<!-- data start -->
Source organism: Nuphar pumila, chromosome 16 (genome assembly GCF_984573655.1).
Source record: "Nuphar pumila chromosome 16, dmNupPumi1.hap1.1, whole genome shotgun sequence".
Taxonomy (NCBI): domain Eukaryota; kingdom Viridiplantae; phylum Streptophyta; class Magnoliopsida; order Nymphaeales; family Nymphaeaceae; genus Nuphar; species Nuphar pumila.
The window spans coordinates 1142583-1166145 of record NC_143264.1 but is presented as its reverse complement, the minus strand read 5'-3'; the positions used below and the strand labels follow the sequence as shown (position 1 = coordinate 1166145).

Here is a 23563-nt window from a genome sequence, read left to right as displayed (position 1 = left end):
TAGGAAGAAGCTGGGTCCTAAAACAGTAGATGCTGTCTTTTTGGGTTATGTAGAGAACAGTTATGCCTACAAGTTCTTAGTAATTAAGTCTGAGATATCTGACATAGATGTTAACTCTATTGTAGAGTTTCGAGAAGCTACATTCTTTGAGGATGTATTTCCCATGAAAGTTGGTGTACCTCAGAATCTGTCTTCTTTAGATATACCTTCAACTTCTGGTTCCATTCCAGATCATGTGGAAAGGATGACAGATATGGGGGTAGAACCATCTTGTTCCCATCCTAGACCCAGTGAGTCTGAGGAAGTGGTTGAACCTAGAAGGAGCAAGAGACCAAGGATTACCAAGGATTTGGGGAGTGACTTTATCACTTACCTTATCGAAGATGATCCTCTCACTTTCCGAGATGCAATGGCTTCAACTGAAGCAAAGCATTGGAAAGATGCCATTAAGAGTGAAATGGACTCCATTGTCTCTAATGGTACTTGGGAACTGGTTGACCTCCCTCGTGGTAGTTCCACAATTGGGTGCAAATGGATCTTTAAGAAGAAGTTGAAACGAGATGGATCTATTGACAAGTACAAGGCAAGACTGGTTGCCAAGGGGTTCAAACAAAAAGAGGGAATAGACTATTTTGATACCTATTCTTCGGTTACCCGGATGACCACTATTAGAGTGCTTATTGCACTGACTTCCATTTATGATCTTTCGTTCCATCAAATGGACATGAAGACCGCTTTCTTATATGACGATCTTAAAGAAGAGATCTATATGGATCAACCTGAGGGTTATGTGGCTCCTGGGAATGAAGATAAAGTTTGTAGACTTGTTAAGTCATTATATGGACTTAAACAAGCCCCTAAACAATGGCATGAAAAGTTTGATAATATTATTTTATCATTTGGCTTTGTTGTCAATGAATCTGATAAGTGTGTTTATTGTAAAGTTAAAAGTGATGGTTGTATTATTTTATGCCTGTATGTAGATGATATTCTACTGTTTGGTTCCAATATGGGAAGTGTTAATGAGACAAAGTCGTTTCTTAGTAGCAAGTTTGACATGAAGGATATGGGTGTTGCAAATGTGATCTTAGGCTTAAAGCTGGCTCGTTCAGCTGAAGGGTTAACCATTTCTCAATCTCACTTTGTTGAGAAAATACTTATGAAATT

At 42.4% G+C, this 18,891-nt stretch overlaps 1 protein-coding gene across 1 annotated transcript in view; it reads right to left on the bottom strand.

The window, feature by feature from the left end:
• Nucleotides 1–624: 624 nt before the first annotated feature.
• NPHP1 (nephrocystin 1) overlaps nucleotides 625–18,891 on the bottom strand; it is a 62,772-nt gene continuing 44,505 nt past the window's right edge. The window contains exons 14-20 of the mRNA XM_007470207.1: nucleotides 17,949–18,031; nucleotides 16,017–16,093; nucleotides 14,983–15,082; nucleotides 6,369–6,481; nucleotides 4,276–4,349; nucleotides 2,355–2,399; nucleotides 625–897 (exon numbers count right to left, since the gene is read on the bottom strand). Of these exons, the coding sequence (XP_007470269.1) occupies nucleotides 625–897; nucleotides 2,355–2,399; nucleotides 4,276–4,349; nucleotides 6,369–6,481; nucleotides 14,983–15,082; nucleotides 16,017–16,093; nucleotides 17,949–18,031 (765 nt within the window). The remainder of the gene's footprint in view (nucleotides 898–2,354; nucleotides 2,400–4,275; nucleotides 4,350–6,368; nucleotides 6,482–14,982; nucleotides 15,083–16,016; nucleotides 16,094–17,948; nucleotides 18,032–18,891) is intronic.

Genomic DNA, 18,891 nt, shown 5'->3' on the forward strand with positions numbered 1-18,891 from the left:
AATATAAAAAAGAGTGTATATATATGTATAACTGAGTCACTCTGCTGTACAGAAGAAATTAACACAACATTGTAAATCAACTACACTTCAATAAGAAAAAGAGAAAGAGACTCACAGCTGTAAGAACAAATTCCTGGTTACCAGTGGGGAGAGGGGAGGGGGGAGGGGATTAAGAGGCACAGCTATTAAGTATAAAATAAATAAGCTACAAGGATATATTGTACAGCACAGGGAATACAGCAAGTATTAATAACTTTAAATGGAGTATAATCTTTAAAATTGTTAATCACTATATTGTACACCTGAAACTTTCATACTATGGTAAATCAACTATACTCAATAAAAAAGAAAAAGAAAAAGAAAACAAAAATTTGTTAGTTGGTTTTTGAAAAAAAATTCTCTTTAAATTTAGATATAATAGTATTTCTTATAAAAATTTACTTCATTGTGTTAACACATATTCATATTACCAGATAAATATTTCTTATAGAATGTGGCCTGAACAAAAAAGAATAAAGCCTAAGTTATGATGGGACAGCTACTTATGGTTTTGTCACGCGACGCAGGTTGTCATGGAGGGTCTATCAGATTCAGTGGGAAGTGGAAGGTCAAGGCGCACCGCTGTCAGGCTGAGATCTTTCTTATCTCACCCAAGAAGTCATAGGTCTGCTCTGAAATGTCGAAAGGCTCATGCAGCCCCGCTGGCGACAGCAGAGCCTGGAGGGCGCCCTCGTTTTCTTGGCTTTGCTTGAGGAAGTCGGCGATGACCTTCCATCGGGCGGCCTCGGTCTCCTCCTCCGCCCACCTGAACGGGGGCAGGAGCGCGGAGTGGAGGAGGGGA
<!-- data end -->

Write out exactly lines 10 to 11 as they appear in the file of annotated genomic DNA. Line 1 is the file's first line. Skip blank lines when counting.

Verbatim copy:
• NPHP1 (nephrocystin 1) overlaps nucleotides 625–18,891 on the bottom strand; it is a 62,772-nt gene continuing 44,505 nt past the window's right edge. The window contains exons 14-20 of the mRNA XM_007470207.1: nucleotides 17,949–18,031; nucleotides 16,017–16,093; nucleotides 14,983–15,082; nucleotides 6,369–6,481; nucleotides 4,276–4,349; nucleotides 2,355–2,399; nucleotides 625–897 (exon numbers count right to left, since the gene is read on the bottom strand). Of these exons, the coding sequence (XP_007470269.1) occupies nucleotides 625–897; nucleotides 2,355–2,399; nucleotides 4,276–4,349; nucleotides 6,369–6,481; nucleotides 14,983–15,082; nucleotides 16,017–16,093; nucleotides 17,949–18,031 (765 nt within the window). The remainder of the gene's footprint in view (nucleotides 898–2,354; nucleotides 2,400–4,275; nucleotides 4,350–6,368; nucleotides 6,482–14,982; nucleotides 15,083–16,016; nucleotides 16,094–17,948; nucleotides 18,032–18,891) is intronic.

Genomic DNA, 18,891 nt, shown 5'->3' on the forward strand with positions numbered 1-18,891 from the left: